While plenty of Xfinity-supported modems are out there, these five are well-suited to specific plans. Find the one that matches your package for a fantastic Xfinity experience without the monthly modem lease fees.

But if you want to control your modem from the Xfinity mobile app, an Xfinity modem like the xFi Gateway is the right way to go. The xFi Gateway is available by directly renting from Xfinity for $14 per month.

I picked these modems after ongoing long-term experiences via my personal use and those of friends, family members, or business partners. All are excellent in their own right and are still working today.

Thanks Dong for the continued (and helpful) content. I would love to switch out my Xfinity modem, but I am not sure if Xfinity Home will work without their XB7 modem / router. Calls to them and searches have come up short of finding an answer.

Get the best cable modem, and you no longer have to worry about hidden fees popping up on your internet bill. That's because supplying your own modem gets rid of the equipment rental fee your internet service provider could be charging you if you're using the ISP-supplied modem they gave you with when setting up your service.

You'll need to find a modem that works with your internet service, but that's not a huge challenge. All of the best cable modem contenders we've assessed work with major ISPs in the U.S. So really, all you need to do is find a modem that's easy to hook up and comes with a generous warranty. Here's what we'd recommend based on testing assorted cable modems over the years.

If you have gigabit or even a multi-gig internet plan, you're going to need a DOCSIS 3.1 compatible modem to take full advantage of the speeds you're paying for. The ARRIS SURFboard S33 is one such modem that's compatible with Comcast, Spectrum Cox and most other major U.S. cable internet providers.

The ARRIS SURFboard S33 is a bit more expensive than the other cable modems in this guide with a list price of $219 though it's usually available for around $200. For the price, you get a future-proof device that's well suited for high-speed internet plans thanks to its gigabit and multi-gig Ethernet ports. In fact, this device can reach a top speed of 2,500 Mbps.

The Motorola MB7420 is the best cable modem for most homes. In fact, managing editor at Tom's Guide Philip Michaels has been using the MB7420 for nearly two years without a single complaint. If you can find the MB7420 for $60 or less, it's hard to track down a better value.

The blue and green lights on the MB7420 are bright enough to read at a distance without turning a dark room into a laser light show at night. We also found the modem easy to set up with a coaxial connector sticking out of the modem's backside at a comfortable distance from its lone ethernet port.

There's not much separating the Motorola MB7420 from the Netgear CM500 as both performed dependably when we tested each modem. But the edge goes to Motorola because it offers a two-year warranty to Netgear's one-year of coverage. That means better protection for your investment, as the best cable modems tend to last for several years.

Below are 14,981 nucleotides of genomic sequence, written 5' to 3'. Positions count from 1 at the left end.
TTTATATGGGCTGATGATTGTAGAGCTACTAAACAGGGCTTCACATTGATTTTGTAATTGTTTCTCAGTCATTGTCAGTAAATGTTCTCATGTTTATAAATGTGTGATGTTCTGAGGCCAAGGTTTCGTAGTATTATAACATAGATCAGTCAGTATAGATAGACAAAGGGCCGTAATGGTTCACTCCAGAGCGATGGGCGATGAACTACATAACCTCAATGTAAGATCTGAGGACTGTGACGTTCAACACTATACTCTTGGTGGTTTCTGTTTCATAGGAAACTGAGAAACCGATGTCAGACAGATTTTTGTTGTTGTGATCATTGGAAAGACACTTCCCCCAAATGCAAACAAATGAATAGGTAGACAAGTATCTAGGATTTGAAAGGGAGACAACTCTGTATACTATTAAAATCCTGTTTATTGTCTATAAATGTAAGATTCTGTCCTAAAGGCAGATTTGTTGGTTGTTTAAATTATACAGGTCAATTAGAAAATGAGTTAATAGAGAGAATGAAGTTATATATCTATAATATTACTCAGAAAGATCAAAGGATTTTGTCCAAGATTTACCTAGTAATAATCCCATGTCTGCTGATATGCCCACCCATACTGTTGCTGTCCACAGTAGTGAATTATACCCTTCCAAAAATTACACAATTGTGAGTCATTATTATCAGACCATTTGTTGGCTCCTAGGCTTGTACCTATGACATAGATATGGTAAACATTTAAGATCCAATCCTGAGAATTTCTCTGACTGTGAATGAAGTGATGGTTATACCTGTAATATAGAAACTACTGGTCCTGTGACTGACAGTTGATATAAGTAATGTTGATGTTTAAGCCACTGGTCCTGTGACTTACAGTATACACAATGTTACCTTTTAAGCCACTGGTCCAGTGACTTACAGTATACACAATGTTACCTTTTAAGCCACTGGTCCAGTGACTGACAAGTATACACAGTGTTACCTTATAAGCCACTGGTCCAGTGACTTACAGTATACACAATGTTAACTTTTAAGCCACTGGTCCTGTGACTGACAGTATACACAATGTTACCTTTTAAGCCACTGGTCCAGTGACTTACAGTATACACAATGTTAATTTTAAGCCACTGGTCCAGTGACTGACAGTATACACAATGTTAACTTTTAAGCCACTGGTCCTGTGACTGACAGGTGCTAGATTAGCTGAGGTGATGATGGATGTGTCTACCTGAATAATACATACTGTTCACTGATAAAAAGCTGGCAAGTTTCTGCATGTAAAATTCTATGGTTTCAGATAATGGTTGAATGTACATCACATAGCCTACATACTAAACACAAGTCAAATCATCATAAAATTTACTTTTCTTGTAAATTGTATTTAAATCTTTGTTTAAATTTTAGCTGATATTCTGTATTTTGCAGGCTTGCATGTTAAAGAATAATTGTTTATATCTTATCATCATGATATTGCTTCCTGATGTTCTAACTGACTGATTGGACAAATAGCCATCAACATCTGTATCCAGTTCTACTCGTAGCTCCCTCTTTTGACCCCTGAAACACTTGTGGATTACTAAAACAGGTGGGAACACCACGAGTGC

The Netgear CM500 remains one of the best cable modems available, and you can usually find it for a $5 to $10 less than the Motorola MB7420 most of the time. Anytime you can find a new CM500 for around $50, that's a good buy.

The Netgear CM500 works with the biggest cable providers and supports speeds of up to 300 Mbps, which should be enough for the vast majority of Internet users out there. (If you've got a high-speed plan, look for a faster modem.)

There's actually very little performance difference among the best cable modems in our testing, so it's seemingly slight distinctions that separate these devices. Opt for Netgear's CM500, and you'll get a modem that's just as capable as the Motorola MB7420 or the Arris SB6183. However, Netgear only offers a one-year warranty, compared with two years for those rival modems.

Netgear's 16 x 4 modem enjoys wide compatibility with internet-service providers, and its design makes setup a breeze. At 7.3 inches, the CM500 is a little taller than the SB6183, and we ound its indicator lights difficult to see, although at night, you may appreciate the lack of a light show.

While most homes opt for internet plans that promise speeds of around 100 to 300 Mbps, some people prefer higher-speed service. If your plan promises download speeds that top 300 Mbps, you'll want a cable modem that can take advantage of that greater performance. Netgear's CM600 is the best cable modem for those higher speeds, though you'll pay a little bit more than you would for the CM500.

Netgear's modem doesn't use the Intel Puma 6 chipset that's been blamed for latency issues with some other high-speed modems, such as the Arris Surfboard SB6190. (There's a firmware update that resolves this issue, though ISPs roll out such updates on their own schedule.) Because of that, you can expect reliable performance from the Netgear CM600 without the lags reported by users with Puma-6-powered modems. 041b061a72